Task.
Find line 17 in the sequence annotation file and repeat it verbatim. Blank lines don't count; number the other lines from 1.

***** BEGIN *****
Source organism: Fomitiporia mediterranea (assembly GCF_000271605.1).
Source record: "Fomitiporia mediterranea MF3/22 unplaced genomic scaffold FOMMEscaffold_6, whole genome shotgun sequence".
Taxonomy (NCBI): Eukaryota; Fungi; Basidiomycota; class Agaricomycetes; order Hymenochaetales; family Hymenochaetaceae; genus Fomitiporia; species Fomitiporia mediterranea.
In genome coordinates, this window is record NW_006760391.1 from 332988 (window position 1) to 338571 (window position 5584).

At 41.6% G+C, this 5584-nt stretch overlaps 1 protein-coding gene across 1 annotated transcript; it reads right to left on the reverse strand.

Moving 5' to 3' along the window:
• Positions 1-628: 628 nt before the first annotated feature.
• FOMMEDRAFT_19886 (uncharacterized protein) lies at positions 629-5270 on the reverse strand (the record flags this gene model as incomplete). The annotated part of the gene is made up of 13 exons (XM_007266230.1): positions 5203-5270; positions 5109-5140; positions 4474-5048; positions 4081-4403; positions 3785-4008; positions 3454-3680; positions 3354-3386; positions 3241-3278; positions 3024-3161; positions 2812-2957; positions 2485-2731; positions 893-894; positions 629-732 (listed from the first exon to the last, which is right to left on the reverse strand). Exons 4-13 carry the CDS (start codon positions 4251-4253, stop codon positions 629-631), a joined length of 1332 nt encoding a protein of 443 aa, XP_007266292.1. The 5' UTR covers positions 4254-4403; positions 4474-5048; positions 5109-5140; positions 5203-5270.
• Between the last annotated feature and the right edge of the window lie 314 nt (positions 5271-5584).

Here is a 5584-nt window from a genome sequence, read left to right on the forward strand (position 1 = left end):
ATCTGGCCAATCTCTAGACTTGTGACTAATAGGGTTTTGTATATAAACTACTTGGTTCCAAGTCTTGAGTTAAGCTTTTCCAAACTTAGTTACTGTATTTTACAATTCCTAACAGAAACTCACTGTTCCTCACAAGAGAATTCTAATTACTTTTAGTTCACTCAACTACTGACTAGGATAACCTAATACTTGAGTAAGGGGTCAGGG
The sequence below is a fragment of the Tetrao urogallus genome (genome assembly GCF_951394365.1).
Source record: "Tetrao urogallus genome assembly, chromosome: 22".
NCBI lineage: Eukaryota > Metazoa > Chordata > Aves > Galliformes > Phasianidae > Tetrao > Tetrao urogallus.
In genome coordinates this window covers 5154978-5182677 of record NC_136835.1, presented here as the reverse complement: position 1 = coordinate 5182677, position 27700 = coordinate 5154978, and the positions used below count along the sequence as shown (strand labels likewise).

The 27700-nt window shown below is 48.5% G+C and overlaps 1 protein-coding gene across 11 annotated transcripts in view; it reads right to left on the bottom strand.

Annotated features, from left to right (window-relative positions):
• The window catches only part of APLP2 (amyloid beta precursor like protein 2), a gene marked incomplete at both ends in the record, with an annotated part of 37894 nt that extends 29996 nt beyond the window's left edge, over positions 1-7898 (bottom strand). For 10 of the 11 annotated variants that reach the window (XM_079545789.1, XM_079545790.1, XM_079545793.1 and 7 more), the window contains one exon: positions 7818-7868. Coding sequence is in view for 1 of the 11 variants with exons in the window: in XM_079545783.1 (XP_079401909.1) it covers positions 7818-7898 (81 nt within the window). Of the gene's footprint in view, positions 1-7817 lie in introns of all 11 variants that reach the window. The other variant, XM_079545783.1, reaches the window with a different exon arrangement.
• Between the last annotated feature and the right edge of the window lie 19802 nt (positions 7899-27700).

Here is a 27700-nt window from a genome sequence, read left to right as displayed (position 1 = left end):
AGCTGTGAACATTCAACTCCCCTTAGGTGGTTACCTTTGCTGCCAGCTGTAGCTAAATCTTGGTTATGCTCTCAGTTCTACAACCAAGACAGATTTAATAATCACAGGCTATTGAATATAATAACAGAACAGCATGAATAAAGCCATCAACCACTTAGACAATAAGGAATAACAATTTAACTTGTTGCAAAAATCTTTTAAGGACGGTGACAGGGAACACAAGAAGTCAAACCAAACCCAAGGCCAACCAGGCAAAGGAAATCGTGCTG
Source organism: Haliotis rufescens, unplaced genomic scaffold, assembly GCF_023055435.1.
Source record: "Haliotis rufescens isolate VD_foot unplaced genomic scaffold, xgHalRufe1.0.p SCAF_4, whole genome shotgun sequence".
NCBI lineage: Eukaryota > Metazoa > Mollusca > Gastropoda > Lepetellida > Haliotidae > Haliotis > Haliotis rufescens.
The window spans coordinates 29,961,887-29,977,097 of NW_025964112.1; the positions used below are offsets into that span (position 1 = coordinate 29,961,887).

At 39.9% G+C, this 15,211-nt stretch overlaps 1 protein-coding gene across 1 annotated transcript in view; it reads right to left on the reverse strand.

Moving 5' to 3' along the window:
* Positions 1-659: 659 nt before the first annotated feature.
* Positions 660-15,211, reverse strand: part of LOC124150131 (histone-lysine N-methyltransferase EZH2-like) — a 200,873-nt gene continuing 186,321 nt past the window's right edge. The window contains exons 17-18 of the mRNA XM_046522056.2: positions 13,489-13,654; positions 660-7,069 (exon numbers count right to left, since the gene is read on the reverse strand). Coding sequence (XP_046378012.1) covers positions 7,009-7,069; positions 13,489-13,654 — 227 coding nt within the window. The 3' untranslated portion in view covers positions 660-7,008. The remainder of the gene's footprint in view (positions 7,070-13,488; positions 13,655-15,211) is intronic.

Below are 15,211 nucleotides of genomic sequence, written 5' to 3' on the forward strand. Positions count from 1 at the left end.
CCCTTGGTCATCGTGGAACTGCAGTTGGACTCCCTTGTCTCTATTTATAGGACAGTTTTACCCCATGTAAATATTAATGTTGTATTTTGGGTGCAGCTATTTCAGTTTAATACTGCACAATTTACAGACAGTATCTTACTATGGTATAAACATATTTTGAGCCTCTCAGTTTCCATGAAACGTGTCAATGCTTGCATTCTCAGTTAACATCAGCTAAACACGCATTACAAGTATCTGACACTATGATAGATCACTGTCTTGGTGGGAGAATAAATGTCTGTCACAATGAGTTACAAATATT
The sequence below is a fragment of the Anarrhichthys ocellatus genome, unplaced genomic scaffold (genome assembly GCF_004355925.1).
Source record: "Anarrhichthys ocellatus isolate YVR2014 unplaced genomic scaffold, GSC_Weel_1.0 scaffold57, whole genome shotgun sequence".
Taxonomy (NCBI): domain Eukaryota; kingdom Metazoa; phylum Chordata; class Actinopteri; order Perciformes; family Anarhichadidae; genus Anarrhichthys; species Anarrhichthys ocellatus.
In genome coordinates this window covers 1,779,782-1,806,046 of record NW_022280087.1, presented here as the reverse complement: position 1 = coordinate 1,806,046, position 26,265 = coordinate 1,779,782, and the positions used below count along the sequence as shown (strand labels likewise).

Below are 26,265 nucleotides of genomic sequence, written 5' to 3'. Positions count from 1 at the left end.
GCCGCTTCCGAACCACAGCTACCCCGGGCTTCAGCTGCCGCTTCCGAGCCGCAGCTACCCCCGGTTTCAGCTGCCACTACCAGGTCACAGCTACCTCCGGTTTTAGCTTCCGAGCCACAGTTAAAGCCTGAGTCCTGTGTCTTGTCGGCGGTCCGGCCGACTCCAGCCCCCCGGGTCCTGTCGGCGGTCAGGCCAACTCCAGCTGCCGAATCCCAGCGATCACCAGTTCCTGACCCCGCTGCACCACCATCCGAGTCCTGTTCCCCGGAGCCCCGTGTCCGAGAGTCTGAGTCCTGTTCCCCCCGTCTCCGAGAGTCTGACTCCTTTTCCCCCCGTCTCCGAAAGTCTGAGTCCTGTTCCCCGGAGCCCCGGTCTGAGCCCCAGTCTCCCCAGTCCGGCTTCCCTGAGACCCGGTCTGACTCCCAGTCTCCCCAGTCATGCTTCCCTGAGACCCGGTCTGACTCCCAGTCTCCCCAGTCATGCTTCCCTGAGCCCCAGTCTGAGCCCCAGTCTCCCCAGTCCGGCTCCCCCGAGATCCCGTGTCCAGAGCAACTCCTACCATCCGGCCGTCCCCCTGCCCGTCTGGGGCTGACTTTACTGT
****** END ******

Annotated features, from left to right (window-relative positions):